Recruiting linebackers has become a tricky proposition as the high school game has evolved toward spread offenses, which in turn required defensive coordinators to play their best athletes as edge rushers or safeties. Texas has struggled to recruit linebackers over the past decade because the state is failing to produce quality depth at an overlooked position.
The Longhorns’ highest-rated linebacker since signing Jordan Hicks in 2010 was De’Gabriel Floyd in 2019, an out-of-state prospect who was forced to give up football due to stenosis. Hicks also was from out of state.
New defensive coordinator Chris Ash appears ready to de-emphasize the need for as many linebackers with the move to a 4-2-5 scheme that bases its success on rushing the passer and flooding the field with speed. Even one of the projected starters at linebacker this fall is DeMarvion Overshown, a former high school safety. Tyler Owens might also transition from safety to linebacker.
Ash hopes his first linebacker commitment at Texas is the prototype for his vision at the position. Four-star outside linebacker Morice Blackwell chose UT over a dozen other Power Five offers, including Alabama and Georgia. The Arlington Martin product is the 22nd-ranked outside linebacker in the country, per 247Sports’ composite ratings. Blackwell recorded 128 tackles, including 13 for loss and two sacks, as a junior. He earned District 4-6A MVP honors last year and was the district’s sophomore of the year in 2018.
Texas wants to add more quality around Blackwell and won’t stop chasing committed prospects like Clayton Smith, who chose Oklahoma over Texas earlier in the year or Arizona State pledge Jaydon Williams. Texas has offered only four middle linebackers and 11 outside linebackers. Only four of those 15 prospects live are Texans. You won’t see Ash recruit the old-school middle linebacker prospects like Steve Edmond.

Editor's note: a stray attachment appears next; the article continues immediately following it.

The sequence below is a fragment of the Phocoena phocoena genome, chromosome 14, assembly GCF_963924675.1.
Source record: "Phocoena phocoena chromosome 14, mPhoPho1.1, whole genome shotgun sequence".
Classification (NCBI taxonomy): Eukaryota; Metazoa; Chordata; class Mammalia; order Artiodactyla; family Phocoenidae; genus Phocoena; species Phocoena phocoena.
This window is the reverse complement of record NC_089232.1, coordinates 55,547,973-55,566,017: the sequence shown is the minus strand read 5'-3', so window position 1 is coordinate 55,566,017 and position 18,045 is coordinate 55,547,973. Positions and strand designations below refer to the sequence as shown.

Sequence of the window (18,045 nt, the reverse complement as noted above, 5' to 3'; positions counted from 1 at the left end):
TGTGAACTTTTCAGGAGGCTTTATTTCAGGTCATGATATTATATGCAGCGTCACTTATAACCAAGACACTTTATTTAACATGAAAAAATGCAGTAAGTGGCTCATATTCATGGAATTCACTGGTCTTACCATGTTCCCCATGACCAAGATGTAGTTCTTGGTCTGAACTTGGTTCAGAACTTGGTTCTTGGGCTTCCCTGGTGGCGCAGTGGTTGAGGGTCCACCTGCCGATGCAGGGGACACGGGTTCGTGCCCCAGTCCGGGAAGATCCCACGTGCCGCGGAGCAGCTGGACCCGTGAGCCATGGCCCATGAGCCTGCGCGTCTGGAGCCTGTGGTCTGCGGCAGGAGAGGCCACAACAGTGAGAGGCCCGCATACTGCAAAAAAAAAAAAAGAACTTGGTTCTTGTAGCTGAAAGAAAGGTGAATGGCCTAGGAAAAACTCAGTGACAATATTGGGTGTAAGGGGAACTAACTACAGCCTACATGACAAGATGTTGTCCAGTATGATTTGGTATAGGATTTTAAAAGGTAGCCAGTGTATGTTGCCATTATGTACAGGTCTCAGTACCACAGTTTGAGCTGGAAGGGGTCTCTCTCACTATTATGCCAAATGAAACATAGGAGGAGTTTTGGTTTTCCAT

Other linebackers Texas is looking at:
Terrence Cooks, OLB, Pearland Shadow Creek
FYI: 6-2, 210; three stars; No. 26-ranked outside linebacker
Top schools: Texas, Oklahoma, Texas A&M, Alabama
Texas was one of Cooks’ last unofficial visits before the travel restrictions were put into place and he left that visit favoring the Longhorns due to his growing relationship with Houston-area commitments like Derrick Harris Jr. and Jalen Milroe. Cooks hasn’t pulled the trigger and is likely to wait until he can take official visits before making a college decision. Texas is also home to his former teammate Xavion Alford, who signed last December.
Cooks is the Longhorns’ top priority at the position. He’s the perfect fit for what Texas wants its linebackers to be: Versatile, fast and aggressive. It’ll be as important to run down ball carriers and cover in space as it will be to plug the A-gap against teams trying to run. Cooks was a second-team all-district player for an Alvin Shadow Creek squad that claimed the Class 5A Division I state championship over Denton Ryan, which included a pair of future Longhorns in Billy Bowman Jr. and Ja’Tavion Sanders. Cooks finished the season with 72 tackles and three forced fumbles.
Kendrick Blackshire, ILB, Duncanville
FYI: 6-2, 245; four stars; No. 7-ranked inside linebacker
Top schools: Alabama, Oklahoma, LSU, Baylor, Illinois
Blackshire is the type of prospect that Texas’ new staff simply doesn’t covet in the same way as other defensive systems. Blackshire is an awesome prospect, and no one at UT would argue otherwise, but he’s not a fit within the Longhorns’ scheme. He is likely destined for the SEC, though the Dallas native is high on Baylor and Oklahoma. He missed his junior season with an injury, and the main question mark for coaches and scouts is whether he’s fast enough to cover running backs and get sideline-to-sideline against athletes in space.